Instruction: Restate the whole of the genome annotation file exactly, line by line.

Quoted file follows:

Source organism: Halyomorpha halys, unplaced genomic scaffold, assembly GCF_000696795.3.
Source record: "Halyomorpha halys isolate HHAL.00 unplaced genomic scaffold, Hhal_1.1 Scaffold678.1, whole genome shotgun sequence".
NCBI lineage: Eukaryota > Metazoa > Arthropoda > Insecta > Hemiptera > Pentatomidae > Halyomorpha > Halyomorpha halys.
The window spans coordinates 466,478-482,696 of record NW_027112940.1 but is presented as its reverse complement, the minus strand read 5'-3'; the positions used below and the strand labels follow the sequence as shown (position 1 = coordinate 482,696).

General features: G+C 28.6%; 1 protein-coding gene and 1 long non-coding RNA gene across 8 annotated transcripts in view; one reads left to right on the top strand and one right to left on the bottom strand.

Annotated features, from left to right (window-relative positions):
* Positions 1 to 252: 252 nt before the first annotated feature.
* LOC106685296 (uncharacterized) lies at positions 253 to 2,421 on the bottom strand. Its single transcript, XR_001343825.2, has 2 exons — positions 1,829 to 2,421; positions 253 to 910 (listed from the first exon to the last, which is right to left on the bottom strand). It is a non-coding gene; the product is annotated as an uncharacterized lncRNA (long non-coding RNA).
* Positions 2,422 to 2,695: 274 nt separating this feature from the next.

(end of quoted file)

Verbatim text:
Source organism: Halyomorpha halys, unplaced genomic scaffold, assembly GCF_000696795.3.
Source record: "Halyomorpha halys isolate HHAL.00 unplaced genomic scaffold, Hhal_1.1 Scaffold678.1, whole genome shotgun sequence".
NCBI lineage: Eukaryota > Metazoa > Arthropoda > Insecta > Hemiptera > Pentatomidae > Halyomorpha > Halyomorpha halys.
The window spans coordinates 466,478-482,696 of record NW_027112940.1 but is presented as its reverse complement, the minus strand read 5'-3'; the positions used below and the strand labels follow the sequence as shown (position 1 = coordinate 482,696).

General features: G+C 28.6%; 1 protein-coding gene and 1 long non-coding RNA gene across 8 annotated transcripts in view; one reads left to right on the top strand and one right to left on the bottom strand.

Annotated features, from left to right (window-relative positions):
* Positions 1 to 252: 252 nt before the first annotated feature.
* LOC106685296 (uncharacterized) lies at positions 253 to 2,421 on the bottom strand. Its single transcript, XR_001343825.2, has 2 exons — positions 1,829 to 2,421; positions 253 to 910 (listed from the first exon to the last, which is right to left on the bottom strand). It is a non-coding gene; the product is annotated as an uncharacterized lncRNA (long non-coding RNA).
* Positions 2,422 to 2,695: 274 nt separating this feature from the next.